Travel Reference
In-Depth Information
Crayfish at a shopping mall buffet
David Shen Kai/Apa Publications
Throughout most of China's history, Shanghai was a muddy fishing village, while nearby cit-
ies such as Hangzhou and Nanjing, both former capitals of China, were famous for their
beauty, culture, sophistication and fine food. Without any great palaces or emperors to in-
spire its cuisine, the Shanghainese instead turned to the bays and estuaries of the Yangtze
Delta for their daily meals. Authentic local cuisine still relies heavily on freshwater crabs,
eels, river fish and shrimps, along with traditional Chinese staples of chicken and pork, and a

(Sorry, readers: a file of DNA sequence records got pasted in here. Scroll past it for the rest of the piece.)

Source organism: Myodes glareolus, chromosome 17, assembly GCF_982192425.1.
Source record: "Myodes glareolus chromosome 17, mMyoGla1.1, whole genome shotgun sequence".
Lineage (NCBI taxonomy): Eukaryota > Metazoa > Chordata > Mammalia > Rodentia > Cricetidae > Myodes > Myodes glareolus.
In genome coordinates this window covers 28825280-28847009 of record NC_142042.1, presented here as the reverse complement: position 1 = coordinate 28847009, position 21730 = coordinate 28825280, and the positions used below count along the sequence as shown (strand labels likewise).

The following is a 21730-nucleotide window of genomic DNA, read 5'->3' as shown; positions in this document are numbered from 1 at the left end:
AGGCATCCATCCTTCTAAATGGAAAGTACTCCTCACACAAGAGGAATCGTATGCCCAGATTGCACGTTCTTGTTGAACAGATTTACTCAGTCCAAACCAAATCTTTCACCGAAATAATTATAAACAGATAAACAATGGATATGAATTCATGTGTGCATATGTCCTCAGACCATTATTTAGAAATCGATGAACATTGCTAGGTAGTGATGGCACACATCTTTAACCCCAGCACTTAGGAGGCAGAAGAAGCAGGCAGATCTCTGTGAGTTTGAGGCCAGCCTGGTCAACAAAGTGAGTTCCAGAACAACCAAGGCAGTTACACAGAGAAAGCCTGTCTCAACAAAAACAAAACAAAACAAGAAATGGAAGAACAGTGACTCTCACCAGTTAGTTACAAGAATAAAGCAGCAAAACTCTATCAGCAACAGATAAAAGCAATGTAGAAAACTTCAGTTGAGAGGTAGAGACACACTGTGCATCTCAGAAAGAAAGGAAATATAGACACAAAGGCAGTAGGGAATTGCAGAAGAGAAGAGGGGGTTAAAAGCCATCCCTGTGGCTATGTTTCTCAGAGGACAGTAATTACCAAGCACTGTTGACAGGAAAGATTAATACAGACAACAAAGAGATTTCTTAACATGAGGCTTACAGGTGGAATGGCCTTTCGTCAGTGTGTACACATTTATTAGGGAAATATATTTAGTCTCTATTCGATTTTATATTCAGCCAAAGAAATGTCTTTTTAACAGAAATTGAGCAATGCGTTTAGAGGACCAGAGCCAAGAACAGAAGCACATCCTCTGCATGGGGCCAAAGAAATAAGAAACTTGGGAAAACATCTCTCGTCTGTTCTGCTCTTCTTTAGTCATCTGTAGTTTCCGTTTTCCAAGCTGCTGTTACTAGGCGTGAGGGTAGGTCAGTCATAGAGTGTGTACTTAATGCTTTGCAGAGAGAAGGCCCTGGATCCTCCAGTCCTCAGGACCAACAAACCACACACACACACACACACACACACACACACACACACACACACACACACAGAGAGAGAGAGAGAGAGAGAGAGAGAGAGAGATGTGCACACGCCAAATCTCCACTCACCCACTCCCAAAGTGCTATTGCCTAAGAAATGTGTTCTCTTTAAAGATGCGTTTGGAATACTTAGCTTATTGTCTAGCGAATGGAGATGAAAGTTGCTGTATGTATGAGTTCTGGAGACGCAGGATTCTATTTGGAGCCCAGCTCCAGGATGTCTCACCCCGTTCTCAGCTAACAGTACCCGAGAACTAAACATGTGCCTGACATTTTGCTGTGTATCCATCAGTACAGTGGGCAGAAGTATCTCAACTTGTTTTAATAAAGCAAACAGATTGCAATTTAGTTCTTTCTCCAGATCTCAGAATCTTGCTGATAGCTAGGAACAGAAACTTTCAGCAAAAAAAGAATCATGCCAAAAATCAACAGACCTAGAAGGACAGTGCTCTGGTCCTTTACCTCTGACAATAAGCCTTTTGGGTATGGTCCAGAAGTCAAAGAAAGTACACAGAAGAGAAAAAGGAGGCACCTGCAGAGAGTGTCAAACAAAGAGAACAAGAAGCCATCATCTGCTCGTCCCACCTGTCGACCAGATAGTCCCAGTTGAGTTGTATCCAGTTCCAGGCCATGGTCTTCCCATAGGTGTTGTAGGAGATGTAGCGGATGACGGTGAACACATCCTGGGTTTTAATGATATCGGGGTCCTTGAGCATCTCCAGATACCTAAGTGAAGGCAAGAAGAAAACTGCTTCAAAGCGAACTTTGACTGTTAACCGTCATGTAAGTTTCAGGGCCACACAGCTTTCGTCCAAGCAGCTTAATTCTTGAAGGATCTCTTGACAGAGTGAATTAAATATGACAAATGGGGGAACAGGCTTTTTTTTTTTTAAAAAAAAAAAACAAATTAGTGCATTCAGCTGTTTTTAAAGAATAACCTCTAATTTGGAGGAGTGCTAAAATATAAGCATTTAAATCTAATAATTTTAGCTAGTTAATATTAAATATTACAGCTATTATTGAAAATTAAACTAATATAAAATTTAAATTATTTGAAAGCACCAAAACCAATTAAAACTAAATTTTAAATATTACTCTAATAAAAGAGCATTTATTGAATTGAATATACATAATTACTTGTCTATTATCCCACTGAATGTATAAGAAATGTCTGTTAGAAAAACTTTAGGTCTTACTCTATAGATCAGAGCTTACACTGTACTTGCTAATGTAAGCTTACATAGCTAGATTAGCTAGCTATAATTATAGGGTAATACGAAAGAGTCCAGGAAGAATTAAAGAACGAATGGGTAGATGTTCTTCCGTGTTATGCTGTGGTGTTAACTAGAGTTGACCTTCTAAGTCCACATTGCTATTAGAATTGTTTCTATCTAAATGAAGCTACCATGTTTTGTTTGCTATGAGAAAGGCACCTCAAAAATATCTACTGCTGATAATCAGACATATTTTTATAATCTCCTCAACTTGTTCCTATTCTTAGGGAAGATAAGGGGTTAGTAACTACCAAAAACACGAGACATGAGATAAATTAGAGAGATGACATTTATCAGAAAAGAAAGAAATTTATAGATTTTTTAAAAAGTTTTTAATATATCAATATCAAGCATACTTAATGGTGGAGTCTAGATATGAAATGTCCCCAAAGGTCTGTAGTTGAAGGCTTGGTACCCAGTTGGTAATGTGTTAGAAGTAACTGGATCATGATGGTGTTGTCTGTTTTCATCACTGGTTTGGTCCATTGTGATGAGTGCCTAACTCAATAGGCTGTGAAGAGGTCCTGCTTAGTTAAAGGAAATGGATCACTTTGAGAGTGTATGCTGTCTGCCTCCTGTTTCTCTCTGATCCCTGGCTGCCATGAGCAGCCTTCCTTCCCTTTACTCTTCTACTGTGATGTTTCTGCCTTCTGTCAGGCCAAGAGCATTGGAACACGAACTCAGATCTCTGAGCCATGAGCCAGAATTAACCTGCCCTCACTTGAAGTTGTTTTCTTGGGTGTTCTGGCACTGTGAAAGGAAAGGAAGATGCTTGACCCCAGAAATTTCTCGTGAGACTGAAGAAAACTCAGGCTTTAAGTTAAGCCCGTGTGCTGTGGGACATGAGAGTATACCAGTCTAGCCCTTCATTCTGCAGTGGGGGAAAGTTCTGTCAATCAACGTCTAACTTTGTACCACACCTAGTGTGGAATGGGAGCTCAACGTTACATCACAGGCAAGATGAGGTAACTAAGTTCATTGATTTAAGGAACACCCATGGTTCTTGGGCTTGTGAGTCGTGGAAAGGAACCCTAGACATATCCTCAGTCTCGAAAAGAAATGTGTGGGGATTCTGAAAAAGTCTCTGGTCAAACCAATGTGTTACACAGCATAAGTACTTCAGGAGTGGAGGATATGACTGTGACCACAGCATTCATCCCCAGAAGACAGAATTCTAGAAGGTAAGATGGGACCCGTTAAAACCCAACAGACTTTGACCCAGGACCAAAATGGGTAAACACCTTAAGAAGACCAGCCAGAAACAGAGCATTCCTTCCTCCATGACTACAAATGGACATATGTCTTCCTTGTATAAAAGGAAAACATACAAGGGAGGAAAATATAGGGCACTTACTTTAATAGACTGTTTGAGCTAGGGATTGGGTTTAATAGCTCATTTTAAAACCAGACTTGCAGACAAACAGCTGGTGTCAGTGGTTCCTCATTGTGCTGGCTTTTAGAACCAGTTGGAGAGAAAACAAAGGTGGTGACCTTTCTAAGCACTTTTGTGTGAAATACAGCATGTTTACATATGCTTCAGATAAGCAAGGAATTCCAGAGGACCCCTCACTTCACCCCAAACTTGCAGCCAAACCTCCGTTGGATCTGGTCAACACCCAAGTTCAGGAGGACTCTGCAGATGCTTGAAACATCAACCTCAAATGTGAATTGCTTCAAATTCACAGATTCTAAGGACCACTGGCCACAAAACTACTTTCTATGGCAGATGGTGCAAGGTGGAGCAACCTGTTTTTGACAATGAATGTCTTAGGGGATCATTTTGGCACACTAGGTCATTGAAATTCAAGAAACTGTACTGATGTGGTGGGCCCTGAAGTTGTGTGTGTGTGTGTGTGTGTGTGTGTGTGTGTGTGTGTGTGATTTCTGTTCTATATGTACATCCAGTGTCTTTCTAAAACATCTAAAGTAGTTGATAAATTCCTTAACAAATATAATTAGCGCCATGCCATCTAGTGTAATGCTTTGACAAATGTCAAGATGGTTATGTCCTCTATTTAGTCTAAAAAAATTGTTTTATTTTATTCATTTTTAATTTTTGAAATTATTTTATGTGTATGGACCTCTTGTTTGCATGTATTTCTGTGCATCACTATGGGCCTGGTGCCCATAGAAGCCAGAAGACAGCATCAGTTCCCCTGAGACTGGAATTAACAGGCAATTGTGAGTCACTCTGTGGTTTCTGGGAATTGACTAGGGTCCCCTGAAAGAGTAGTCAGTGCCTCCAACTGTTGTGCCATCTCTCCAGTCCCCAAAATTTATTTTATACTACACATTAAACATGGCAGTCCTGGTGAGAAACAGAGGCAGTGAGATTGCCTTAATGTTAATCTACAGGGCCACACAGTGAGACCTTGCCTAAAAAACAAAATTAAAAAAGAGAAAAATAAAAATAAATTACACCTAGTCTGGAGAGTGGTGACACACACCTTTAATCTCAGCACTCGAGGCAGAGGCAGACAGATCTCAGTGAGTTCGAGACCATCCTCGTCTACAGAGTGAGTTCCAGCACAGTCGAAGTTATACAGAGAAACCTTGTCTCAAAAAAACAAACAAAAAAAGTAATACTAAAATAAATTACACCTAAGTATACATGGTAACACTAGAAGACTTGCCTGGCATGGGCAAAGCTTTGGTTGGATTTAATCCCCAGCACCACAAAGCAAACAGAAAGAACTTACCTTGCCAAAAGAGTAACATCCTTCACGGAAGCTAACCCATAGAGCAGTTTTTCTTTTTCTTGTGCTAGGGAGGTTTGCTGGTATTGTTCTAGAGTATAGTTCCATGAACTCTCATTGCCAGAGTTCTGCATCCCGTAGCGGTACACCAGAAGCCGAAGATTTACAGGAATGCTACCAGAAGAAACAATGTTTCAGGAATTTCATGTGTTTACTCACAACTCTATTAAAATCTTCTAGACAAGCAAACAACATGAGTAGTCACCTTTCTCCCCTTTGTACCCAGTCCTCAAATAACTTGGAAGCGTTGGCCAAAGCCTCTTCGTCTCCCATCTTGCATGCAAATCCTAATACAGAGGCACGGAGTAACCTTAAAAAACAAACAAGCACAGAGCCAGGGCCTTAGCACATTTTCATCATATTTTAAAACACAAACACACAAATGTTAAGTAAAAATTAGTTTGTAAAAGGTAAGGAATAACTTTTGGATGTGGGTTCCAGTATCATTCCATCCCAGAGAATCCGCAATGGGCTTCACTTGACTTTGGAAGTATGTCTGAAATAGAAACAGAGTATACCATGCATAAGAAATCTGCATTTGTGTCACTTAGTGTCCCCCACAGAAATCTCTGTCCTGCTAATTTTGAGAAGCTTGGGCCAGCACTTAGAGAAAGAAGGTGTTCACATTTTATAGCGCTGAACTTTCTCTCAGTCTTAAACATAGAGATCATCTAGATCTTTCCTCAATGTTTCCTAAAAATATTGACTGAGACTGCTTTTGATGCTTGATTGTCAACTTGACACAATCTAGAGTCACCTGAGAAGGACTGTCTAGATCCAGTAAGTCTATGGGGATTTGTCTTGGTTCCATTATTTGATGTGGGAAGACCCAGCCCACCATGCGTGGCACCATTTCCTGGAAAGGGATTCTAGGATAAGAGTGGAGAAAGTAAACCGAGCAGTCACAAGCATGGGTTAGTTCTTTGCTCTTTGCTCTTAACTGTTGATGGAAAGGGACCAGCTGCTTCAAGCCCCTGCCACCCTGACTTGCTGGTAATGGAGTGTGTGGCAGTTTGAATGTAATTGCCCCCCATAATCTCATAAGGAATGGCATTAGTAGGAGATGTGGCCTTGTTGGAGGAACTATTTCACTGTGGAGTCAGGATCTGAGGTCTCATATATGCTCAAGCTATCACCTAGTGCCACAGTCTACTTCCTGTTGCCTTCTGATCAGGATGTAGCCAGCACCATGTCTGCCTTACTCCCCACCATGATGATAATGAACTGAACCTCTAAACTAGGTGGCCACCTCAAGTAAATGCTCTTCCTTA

rich selection of seasonal local vegetables.
With its country roots, the preparation of Shanghainese cuisine is far less complex than
that of its Cantonese or Beijing cousins, relying on soy sauce, oil and sugar for flavour, and
featuring just three major methods of preparation: hong shao or red-cooked (with sugar and
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